There are three basic types of diffs; Open Diff, Limited Slip Diff (LSD), and Locking Diff.
Open is pretty obvious, I go out on a limb and guess most of us know how those work. Or don't work as is usually the case.
Limited Slips have some method of limiting the difference in wheel speed from side to side. Some methods work very well, others work for a while and then slowly loose their ability to limit the difference. Clutch plate/pack LSD's
Lockers come in two basic types. Those that are automatic and those that require operator input.
Of the automatic type the Detroit Locker is the best known. It works by allowing the outer tire in a turn to freewheel or ratchet as long as the engine isn't supplying power or braking. When power or engine braking is applied to a Detroit it loads some plates such that both tires turn the same speed unless there is a massive torsional load in the unit. Then it allows a 'skip' which is what makes the classic "Locker Noise."
There are only three options in the other type of locker, and one of those is only available to Toyota owners. The most common is the ARB Locker which is a std open diff when unlocked. When you lock it compressed air moves a splined sleave inside the diff and couples one side gear to the diff case. Since one side now can not turn relative to the case and the other side is connected to it by the spider gears, both tires now HAVE to turn at the same speed.
The OX-Locker works in the same way, but instead of using compressed air it has a Morse type control cable.
The Toyota option also works in the same way as the ARB & the OX, but it uses an electric motor to move the sleave.
There is one hybrid LSD/Locker that I'm aware of. In the unlocked state it is a gear type LSD, but when an electromagnet is energized it locks up like the OX, ARB, & Toyota diffs do.
There is a fellow in the Neatherlands who maintains a page on every known diff type. What they're made to fit, how they function, etc. I've lost the link, but you might be able to turn it up with a google search.
I used swerve around my halucinations, now I drive right thru them.
Is this locker for a stock 10-bolt rear end? If so get ready for the big bang. I DESTROYED my S-10's locked up 10-bolt and decided to upgrade. I ran a Detroit Locker in my S-10 (had a Currie built 9") and that was one of the best things I ever did. It was as much fun on the pavement as it was in the dirt. In the snow it was fun and driving sideways for a mile was possible in the right conditions. My mom hated it though... as did each and every girl that ever drove it. In the rain or other slick surfaces an inexperienced driver would easily loop it when they were on the gas hard enough. My mom spun my truck and darn near killed me saying I had built a death trap. Laying two-tire-fire around town is a blast and I never got tired of it. Crawling in the rocks with a 2wd always amazes the 4wd crowd - if you haven't ridden in a locked 2wd it's pretty amazing where you can go - especially if the rear articulates well enough to keep the tires on the ground. I only had four or five really hard "engagements" that felt like the rear end was going to rip out of the truck and all were my fault - about 100,000 miles and never a broken component.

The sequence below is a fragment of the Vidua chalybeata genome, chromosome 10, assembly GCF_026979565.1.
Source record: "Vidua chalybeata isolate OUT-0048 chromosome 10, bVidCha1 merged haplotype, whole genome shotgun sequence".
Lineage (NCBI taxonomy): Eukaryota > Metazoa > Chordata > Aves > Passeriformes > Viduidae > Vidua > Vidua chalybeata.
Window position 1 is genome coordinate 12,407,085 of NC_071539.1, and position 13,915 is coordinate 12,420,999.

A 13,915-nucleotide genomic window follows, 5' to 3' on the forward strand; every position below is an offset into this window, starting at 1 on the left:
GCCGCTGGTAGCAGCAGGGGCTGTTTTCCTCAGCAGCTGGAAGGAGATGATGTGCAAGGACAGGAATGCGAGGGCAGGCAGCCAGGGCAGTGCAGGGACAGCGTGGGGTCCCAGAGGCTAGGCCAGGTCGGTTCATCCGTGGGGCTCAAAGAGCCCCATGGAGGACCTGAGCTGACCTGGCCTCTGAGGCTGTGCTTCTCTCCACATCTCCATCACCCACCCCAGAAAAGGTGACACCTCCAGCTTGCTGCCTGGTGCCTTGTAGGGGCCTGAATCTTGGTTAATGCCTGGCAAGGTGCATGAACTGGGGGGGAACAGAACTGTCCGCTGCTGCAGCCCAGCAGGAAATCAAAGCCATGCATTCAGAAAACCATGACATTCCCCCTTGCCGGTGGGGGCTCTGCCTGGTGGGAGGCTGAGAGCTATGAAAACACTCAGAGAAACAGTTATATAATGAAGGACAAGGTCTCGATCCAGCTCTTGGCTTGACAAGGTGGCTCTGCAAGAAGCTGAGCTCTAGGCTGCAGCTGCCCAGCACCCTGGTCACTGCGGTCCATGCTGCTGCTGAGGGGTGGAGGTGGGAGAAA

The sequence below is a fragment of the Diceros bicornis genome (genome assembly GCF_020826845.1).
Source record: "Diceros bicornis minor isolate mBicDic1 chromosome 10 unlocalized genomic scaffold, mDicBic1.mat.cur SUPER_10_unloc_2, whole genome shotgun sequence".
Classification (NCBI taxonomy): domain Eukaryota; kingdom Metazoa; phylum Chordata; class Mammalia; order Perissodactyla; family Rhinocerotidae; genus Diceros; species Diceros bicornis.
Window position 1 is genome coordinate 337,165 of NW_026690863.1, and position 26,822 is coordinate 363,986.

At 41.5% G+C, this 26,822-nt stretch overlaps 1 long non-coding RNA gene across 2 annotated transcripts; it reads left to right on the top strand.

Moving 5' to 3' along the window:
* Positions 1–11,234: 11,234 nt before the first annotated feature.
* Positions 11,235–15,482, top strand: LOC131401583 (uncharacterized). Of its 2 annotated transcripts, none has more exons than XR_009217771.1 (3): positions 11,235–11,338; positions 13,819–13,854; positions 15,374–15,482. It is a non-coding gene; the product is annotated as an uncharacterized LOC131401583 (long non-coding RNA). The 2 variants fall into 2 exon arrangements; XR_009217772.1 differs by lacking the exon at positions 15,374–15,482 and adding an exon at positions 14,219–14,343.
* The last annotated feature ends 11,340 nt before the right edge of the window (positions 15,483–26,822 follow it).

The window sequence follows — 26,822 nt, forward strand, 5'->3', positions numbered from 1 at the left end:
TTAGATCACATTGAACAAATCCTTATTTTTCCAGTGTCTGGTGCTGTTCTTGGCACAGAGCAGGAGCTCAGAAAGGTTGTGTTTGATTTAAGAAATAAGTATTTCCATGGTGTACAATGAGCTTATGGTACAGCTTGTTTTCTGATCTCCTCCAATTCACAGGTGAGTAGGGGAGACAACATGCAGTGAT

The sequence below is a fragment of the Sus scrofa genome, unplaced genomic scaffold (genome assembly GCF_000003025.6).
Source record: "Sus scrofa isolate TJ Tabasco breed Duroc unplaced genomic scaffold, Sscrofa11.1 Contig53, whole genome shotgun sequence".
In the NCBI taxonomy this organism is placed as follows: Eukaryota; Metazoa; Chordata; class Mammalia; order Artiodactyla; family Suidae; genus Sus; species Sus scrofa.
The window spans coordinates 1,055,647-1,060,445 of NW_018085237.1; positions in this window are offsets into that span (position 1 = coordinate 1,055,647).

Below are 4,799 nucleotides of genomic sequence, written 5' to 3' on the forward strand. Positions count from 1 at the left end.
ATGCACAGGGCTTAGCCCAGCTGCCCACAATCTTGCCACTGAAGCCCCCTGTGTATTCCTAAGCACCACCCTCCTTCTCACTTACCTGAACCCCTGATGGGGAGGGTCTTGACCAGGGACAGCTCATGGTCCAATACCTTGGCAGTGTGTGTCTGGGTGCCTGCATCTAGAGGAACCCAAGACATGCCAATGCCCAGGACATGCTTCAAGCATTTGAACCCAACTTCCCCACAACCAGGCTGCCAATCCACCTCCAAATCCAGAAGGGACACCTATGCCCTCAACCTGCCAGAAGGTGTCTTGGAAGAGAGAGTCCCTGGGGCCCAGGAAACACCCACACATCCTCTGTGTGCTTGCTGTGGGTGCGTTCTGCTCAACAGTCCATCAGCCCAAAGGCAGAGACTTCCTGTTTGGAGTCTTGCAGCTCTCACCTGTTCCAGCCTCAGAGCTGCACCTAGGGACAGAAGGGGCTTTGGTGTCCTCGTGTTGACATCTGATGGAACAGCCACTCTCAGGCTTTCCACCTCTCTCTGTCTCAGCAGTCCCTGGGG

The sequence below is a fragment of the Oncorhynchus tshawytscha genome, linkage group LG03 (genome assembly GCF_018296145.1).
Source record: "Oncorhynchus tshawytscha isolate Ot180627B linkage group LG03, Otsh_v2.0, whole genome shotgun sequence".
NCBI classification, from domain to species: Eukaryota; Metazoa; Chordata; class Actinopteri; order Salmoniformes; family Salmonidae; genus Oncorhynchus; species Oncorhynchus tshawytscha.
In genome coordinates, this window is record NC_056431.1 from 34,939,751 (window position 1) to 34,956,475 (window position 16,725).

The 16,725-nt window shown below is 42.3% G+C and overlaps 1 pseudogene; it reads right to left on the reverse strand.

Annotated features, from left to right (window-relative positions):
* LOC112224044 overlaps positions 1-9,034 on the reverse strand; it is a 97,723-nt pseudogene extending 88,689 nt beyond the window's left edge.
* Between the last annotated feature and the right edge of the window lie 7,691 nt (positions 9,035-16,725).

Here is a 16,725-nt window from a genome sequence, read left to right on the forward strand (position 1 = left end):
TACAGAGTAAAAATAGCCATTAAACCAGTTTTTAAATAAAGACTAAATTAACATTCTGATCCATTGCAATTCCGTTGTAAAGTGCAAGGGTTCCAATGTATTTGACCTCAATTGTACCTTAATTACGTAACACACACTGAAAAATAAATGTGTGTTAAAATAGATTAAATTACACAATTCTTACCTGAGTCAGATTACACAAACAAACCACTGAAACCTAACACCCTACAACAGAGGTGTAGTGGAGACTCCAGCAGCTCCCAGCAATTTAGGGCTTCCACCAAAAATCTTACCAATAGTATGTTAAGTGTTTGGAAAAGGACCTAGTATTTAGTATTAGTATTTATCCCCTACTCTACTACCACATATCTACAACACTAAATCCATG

Until the Detroit Electrac has been battle tested I'd avoid it. Check it out at TracTech.com - saw some of the info at SEMA and it's a good idea - best of both worlds if you ask me. The ARB design would be awesome if they could 100% eliminate the air leaks that always seem to occur when you least want them to. The OX is available for quite a few applications but I don't think a GM 7.5" 10-bolt is one of them (if that's what you've got). I'd upgrade the rear end if I were you - no sense spending $$$ on a fuse.
Oh yeah... a locker will test your vehicles ability to resist axlewrap / wheelhop. The first time I drove my S-10 in Glamis the damn thing would hop so bad under acceleration I damn near broke the springs a few times maintaining speed up the hills.
yes it is for the stock rear end i just want it so i can crusie the dez alittle easier i hate getting stuck but the again that might be because of the way i drive. i was out in 29 palms sunday and my budy with a ranger was damn near getting stuck everytime he turned in the sand. I was going to get a limited slip but then i thought maybe a locker. if the lockers gonna blow my reend up in less then a year or so i wont be getting it cause i cant really afford to get a built reend for at least that long.
When a limited slip is "Locked" does it act the same way a true locker does? if so ill go witht he limited slip. i have said it before jeff but thanks again for the help its always appreciated even when it seems im being an @$$.
Yes a limited does the same thing as the locker, but it will give at that very last point where a locker won't. This means the Posi or Limited Slip will give rather then breaking your rear. If it matters at all I am going posi or LS (same thing) in my truck. Steve